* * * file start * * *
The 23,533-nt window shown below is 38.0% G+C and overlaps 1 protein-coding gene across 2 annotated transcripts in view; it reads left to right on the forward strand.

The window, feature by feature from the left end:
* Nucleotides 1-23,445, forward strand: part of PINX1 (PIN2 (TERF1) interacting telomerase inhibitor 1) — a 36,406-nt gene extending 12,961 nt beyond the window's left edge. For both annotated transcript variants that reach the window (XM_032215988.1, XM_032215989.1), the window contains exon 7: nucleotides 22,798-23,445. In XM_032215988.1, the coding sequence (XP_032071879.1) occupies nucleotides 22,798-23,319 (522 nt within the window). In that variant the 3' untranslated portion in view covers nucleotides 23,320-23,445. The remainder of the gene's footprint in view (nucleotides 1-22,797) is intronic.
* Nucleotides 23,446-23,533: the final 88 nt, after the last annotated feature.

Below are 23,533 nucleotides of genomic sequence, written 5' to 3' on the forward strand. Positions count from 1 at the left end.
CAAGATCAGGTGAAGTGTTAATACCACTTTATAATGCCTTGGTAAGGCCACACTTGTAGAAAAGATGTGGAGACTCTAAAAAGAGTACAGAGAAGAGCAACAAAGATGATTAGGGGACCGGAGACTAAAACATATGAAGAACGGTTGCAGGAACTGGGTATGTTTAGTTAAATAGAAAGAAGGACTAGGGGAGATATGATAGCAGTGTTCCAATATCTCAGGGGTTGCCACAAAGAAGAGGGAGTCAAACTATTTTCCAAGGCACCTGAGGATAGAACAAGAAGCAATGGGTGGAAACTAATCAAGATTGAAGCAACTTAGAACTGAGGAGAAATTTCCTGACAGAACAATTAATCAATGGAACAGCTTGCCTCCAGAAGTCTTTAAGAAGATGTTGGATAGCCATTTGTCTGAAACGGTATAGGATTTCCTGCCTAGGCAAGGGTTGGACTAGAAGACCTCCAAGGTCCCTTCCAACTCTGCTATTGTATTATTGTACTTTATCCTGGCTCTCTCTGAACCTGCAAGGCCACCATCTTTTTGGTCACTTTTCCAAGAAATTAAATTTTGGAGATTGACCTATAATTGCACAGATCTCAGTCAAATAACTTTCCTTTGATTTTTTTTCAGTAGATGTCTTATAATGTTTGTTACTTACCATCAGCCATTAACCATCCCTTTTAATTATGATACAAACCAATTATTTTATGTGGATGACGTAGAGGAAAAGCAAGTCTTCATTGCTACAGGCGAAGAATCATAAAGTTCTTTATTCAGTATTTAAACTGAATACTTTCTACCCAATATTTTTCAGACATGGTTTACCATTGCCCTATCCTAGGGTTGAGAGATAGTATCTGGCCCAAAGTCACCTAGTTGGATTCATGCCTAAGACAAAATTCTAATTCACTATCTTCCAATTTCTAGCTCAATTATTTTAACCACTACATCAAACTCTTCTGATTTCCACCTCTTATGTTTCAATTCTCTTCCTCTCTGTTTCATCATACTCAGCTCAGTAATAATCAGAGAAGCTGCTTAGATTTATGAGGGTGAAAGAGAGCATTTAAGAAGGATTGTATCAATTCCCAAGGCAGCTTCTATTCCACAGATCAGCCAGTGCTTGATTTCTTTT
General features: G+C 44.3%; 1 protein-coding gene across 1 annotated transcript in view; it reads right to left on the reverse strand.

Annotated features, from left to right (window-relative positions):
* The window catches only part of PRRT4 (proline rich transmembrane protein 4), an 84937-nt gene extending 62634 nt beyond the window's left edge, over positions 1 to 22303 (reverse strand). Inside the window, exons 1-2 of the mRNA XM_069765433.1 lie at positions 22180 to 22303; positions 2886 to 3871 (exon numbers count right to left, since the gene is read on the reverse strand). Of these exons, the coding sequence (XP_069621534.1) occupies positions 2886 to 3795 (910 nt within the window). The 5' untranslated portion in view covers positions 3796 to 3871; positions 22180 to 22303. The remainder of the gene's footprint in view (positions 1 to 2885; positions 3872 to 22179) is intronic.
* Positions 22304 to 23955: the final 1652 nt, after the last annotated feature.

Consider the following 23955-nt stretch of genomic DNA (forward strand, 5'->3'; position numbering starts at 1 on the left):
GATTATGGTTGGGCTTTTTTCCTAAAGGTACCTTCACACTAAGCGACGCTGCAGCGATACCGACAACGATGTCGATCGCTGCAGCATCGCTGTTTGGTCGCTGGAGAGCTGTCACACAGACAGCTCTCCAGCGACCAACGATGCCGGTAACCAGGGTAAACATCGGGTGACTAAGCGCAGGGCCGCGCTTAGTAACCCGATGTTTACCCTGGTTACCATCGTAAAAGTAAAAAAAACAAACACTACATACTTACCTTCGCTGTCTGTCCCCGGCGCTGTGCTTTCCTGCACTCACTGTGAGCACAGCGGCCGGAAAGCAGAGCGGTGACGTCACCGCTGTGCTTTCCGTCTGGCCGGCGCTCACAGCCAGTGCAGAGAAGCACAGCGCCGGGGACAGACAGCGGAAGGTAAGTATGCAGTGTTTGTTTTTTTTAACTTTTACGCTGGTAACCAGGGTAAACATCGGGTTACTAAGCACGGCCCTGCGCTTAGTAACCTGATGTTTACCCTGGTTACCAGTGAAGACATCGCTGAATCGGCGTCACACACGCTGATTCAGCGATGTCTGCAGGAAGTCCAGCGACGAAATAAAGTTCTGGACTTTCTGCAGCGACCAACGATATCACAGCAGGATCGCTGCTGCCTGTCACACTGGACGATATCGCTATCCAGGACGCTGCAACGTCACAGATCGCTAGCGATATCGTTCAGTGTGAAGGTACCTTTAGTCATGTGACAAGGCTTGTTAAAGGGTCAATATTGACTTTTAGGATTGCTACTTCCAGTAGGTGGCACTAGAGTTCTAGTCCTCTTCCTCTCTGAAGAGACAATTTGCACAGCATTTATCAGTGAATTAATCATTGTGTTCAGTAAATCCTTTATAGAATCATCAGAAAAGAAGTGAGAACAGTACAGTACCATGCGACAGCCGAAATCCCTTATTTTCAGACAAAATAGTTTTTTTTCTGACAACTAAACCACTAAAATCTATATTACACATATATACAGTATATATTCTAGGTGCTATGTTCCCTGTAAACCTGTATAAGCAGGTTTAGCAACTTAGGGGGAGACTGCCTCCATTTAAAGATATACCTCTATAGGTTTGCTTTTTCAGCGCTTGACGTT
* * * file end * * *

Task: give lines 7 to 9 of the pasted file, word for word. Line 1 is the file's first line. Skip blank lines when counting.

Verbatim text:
General features: G+C 44.3%; 1 protein-coding gene across 1 annotated transcript in view; it reads right to left on the reverse strand.

Annotated features, from left to right (window-relative positions):
* The window catches only part of PRRT4 (proline rich transmembrane protein 4), an 84937-nt gene extending 62634 nt beyond the window's left edge, over positions 1 to 22303 (reverse strand). Inside the window, exons 1-2 of the mRNA XM_069765433.1 lie at positions 22180 to 22303; positions 2886 to 3871 (exon numbers count right to left, since the gene is read on the reverse strand). Of these exons, the coding sequence (XP_069621534.1) occupies positions 2886 to 3795 (910 nt within the window). The 5' untranslated portion in view covers positions 3796 to 3871; positions 22180 to 22303. The remainder of the gene's footprint in view (positions 1 to 2885; positions 3872 to 22179) is intronic.